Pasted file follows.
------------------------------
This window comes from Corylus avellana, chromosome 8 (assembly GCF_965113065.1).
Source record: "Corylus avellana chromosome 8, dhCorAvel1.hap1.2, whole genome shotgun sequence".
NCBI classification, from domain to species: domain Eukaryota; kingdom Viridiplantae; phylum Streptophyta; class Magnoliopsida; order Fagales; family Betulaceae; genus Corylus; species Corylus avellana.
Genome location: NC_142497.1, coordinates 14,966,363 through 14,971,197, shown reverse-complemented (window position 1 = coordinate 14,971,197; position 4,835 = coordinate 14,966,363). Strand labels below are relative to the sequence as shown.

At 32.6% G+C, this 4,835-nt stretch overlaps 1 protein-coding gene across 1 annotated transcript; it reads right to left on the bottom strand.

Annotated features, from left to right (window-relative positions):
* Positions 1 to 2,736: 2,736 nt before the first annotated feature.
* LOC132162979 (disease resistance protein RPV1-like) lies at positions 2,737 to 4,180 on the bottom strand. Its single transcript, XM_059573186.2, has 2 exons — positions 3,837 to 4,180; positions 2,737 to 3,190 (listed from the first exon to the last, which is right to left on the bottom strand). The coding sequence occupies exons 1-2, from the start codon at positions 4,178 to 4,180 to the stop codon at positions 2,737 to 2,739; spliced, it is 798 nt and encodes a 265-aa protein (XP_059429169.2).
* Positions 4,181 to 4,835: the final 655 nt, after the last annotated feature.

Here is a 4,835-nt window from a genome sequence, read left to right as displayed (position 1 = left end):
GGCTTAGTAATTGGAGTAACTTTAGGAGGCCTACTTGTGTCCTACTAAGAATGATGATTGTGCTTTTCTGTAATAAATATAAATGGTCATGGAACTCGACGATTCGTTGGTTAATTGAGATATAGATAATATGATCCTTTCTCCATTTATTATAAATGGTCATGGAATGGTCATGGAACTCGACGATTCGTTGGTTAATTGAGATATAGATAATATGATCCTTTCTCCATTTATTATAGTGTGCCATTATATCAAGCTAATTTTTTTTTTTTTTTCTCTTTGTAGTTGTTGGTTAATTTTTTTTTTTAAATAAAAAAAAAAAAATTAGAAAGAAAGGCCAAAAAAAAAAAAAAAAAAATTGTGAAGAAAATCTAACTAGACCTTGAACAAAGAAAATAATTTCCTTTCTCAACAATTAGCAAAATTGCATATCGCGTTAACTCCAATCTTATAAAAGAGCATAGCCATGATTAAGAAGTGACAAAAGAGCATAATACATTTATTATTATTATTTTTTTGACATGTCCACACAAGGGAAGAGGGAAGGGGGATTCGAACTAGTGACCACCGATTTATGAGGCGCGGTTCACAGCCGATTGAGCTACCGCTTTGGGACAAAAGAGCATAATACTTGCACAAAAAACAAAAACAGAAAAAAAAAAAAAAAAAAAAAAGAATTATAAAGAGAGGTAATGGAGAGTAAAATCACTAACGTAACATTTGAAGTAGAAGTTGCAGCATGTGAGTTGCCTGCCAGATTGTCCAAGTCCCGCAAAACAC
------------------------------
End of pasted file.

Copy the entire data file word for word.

This window comes from Corylus avellana, chromosome 8 (assembly GCF_965113065.1).
Source record: "Corylus avellana chromosome 8, dhCorAvel1.hap1.2, whole genome shotgun sequence".
NCBI classification, from domain to species: domain Eukaryota; kingdom Viridiplantae; phylum Streptophyta; class Magnoliopsida; order Fagales; family Betulaceae; genus Corylus; species Corylus avellana.
Genome location: NC_142497.1, coordinates 14,966,363 through 14,971,197, shown reverse-complemented (window position 1 = coordinate 14,971,197; position 4,835 = coordinate 14,966,363). Strand labels below are relative to the sequence as shown.

At 32.6% G+C, this 4,835-nt stretch overlaps 1 protein-coding gene across 1 annotated transcript; it reads right to left on the bottom strand.

Annotated features, from left to right (window-relative positions):
* Positions 1 to 2,736: 2,736 nt before the first annotated feature.
* LOC132162979 (disease resistance protein RPV1-like) lies at positions 2,737 to 4,180 on the bottom strand. Its single transcript, XM_059573186.2, has 2 exons — positions 3,837 to 4,180; positions 2,737 to 3,190 (listed from the first exon to the last, which is right to left on the bottom strand). The coding sequence occupies exons 1-2, from the start codon at positions 4,178 to 4,180 to the stop codon at positions 2,737 to 2,739; spliced, it is 798 nt and encodes a 265-aa protein (XP_059429169.2).
* Positions 4,181 to 4,835: the final 655 nt, after the last annotated feature.

Here is a 4,835-nt window from a genome sequence, read left to right as displayed (position 1 = left end):
GGCTTAGTAATTGGAGTAACTTTAGGAGGCCTACTTGTGTCCTACTAAGAATGATGATTGTGCTTTTCTGTAATAAATATAAATGGTCATGGAACTCGACGATTCGTTGGTTAATTGAGATATAGATAATATGATCCTTTCTCCATTTATTATAAATGGTCATGGAATGGTCATGGAACTCGACGATTCGTTGGTTAATTGAGATATAGATAATATGATCCTTTCTCCATTTATTATAGTGTGCCATTATATCAAGCTAATTTTTTTTTTTTTTTCTCTTTGTAGTTGTTGGTTAATTTTTTTTTTTAAATAAAAAAAAAAAAATTAGAAAGAAAGGCCAAAAAAAAAAAAAAAAAAATTGTGAAGAAAATCTAACTAGACCTTGAACAAAGAAAATAATTTCCTTTCTCAACAATTAGCAAAATTGCATATCGCGTTAACTCCAATCTTATAAAAGAGCATAGCCATGATTAAGAAGTGACAAAAGAGCATAATACATTTATTATTATTATTTTTTTGACATGTCCACACAAGGGAAGAGGGAAGGGGGATTCGAACTAGTGACCACCGATTTATGAGGCGCGGTTCACAGCCGATTGAGCTACCGCTTTGGGACAAAAGAGCATAATACTTGCACAAAAAACAAAAACAGAAAAAAAAAAAAAAAAAAAAAAGAATTATAAAGAGAGGTAATGGAGAGTAAAATCACTAACGTAACATTTGAAGTAGAAGTTGCAGCATGTGAGTTGCCTGCCAGATTGTCCAAGTCCCGCAAAACAC